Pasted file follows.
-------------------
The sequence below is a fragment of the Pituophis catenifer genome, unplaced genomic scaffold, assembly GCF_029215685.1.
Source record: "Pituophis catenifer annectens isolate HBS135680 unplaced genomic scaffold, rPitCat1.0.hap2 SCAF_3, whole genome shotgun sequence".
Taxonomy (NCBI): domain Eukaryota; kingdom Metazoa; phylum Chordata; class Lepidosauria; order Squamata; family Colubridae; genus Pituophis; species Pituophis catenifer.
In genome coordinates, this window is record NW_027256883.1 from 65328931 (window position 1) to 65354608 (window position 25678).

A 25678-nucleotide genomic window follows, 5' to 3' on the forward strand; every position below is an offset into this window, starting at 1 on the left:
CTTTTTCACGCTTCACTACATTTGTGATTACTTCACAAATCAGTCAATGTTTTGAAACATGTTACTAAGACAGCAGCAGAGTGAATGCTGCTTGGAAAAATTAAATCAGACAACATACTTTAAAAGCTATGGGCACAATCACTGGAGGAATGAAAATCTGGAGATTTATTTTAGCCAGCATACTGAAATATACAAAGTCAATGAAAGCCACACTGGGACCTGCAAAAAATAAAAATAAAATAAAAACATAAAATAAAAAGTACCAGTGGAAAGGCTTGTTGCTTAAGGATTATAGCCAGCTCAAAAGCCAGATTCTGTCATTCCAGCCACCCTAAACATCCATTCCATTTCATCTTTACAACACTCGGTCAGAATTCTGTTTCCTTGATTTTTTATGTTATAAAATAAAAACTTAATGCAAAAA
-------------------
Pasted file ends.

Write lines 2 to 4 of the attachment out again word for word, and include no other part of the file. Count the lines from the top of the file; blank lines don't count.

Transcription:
Source record: "Pituophis catenifer annectens isolate HBS135680 unplaced genomic scaffold, rPitCat1.0.hap2 SCAF_3, whole genome shotgun sequence".
Taxonomy (NCBI): domain Eukaryota; kingdom Metazoa; phylum Chordata; class Lepidosauria; order Squamata; family Colubridae; genus Pituophis; species Pituophis catenifer.
In genome coordinates, this window is record NW_027256883.1 from 65328931 (window position 1) to 65354608 (window position 25678).